Alexandria, Virginia parents are complaining the schools have made it harder for students to qualify as TAG (Talented and Gifted); kids left behind in mainstream classes aren’t being challenged, parents say. Virginia’s Standards of Learning exam is a minimum competency test for fairly bright students, writes Patrick Welsh in the Washington Post. Other students need lots of work to pass SOL.
To allay parental anxieties, Superintendent Rebecca Perry has said that the students at the top of the regular classes — i.e., the white kids who didn’t get into TAG — will help to “challenge, mentor and coach” the students struggling with the SOL material.
George Mason parent David Rainey charitably calls Perry’s statement “an interesting perspective.” But “the unanswered question remains,” he says. “What else could these students be doing instead of reviewing material they already understand as they challenge, coach and mentor their classmates?”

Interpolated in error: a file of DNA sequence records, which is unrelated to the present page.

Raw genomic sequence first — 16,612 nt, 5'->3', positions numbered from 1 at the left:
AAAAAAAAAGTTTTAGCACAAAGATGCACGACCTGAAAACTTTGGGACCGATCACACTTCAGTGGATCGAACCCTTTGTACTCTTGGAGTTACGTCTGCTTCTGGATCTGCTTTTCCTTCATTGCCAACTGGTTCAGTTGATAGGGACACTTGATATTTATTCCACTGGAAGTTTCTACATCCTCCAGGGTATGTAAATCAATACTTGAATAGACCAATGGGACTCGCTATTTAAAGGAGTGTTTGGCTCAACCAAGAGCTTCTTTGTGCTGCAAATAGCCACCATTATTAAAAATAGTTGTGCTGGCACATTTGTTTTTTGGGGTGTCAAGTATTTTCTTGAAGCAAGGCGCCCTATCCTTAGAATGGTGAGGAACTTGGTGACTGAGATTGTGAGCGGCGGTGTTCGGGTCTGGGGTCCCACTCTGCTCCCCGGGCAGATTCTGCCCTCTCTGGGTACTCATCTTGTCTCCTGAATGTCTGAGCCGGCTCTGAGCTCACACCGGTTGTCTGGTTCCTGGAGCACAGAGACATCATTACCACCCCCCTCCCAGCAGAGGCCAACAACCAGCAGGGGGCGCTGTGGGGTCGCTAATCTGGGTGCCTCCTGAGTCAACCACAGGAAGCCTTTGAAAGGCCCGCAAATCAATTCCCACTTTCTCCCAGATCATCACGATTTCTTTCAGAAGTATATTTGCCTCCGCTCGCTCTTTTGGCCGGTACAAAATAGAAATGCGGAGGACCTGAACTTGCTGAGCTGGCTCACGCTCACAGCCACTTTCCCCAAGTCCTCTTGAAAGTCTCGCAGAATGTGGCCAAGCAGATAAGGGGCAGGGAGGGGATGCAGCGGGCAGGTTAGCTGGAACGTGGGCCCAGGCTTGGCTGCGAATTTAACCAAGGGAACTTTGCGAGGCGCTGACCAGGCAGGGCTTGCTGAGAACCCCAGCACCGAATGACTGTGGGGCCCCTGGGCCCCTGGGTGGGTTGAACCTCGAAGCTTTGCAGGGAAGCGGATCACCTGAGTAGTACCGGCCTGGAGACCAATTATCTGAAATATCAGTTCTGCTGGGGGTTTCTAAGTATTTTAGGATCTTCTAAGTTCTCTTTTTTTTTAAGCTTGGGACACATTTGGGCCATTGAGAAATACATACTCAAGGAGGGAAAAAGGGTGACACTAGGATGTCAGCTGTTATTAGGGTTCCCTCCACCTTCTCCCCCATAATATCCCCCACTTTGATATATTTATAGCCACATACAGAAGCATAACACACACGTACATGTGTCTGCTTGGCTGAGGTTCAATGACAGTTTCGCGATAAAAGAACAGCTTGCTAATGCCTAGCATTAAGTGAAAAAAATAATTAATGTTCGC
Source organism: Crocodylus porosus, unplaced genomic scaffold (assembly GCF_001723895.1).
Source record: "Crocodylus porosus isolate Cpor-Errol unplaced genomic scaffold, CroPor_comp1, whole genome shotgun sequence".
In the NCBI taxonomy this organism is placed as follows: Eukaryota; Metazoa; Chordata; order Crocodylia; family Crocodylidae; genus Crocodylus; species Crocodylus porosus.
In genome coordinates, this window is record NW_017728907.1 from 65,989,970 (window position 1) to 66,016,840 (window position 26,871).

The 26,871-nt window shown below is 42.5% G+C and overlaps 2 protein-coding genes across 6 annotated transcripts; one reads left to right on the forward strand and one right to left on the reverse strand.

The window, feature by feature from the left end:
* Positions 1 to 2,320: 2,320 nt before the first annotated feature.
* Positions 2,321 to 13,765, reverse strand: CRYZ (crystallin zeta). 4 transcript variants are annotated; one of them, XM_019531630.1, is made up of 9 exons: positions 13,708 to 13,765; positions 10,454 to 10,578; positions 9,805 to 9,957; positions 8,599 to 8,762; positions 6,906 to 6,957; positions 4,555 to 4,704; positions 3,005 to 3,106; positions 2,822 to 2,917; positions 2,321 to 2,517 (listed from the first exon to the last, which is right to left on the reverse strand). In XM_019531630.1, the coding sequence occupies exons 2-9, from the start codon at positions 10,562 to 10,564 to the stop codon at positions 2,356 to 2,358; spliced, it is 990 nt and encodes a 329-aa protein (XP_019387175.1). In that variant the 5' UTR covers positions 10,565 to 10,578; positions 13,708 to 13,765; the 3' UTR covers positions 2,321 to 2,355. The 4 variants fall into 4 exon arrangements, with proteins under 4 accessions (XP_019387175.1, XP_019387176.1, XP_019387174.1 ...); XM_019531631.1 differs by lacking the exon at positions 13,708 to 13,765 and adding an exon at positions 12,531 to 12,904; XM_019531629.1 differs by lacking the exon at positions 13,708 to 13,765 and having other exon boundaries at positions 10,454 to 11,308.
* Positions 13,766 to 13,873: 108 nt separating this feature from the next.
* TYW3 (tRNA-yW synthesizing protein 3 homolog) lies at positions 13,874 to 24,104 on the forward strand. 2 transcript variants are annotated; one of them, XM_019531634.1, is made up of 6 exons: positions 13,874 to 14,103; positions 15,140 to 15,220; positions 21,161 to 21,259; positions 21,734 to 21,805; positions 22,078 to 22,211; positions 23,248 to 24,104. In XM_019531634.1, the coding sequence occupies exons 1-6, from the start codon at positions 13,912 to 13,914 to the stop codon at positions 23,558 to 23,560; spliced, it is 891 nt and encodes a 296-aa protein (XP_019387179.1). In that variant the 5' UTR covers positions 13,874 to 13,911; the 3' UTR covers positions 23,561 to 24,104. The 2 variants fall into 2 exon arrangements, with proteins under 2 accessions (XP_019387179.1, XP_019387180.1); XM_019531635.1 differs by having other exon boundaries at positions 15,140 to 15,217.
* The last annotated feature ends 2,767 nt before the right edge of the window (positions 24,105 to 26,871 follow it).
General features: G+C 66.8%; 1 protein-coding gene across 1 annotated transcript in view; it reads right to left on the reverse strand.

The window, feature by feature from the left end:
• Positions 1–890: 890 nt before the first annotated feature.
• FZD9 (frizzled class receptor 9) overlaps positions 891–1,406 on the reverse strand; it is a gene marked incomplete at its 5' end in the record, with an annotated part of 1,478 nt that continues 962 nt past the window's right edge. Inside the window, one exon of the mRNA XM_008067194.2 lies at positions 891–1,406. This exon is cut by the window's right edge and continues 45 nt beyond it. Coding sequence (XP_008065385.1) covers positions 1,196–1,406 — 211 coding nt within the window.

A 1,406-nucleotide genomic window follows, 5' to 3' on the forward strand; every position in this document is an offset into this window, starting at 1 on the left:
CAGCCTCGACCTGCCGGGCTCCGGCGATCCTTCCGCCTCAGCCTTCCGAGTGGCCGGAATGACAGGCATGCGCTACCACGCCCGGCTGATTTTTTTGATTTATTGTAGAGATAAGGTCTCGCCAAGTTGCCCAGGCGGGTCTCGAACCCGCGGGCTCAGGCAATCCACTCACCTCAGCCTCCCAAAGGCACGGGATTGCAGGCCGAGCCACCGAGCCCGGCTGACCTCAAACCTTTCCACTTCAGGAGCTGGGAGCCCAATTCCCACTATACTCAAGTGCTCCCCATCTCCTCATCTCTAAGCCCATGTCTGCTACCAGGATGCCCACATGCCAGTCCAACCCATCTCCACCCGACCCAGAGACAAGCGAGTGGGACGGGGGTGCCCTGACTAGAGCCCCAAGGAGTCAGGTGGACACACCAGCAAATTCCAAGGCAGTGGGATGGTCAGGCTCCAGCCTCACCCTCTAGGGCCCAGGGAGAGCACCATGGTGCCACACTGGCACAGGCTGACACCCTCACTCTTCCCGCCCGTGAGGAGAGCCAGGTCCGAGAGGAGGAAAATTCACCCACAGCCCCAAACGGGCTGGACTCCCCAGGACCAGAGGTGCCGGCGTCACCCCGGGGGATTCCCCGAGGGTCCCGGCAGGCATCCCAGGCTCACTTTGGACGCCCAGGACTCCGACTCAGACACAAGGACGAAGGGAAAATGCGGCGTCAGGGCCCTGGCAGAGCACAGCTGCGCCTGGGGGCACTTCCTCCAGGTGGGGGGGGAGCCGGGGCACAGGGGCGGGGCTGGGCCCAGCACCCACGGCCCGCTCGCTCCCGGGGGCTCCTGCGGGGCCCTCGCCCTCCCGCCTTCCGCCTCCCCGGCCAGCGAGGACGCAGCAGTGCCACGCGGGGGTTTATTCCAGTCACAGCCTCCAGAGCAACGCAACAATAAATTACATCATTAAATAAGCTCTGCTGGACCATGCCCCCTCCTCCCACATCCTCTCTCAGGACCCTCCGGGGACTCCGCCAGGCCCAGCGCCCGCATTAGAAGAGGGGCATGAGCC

Welsh, who taught high school in Alexandria, isn’t a fan of the “gifted” label, but predicts white, middle-class parents will leave the public schools if their children’s needs are ignored.
Why not offer harder assignments or enrichment classes to all students willing to do the work?
My daughter was identified as gifted in reading and math in first grade. Then Palo Alto decided all students were gifted so no extra enrichment was required. As a parent volunteer, I spent half Allison’s third grade year photocopying for the teacher. Then, when I asked about the disappearance of the gifted program, she gave me some “critical thinking” questions, six or seven bright kids and an empty room. At least, I saved the kids from boring work they didn’t need, though I did lose my mad photocopying skills. In fourth grade, the teacher slipped Allison a copy of Tuck Everlasting, but told her not to tell the other kids that she was reading a “gifted book.”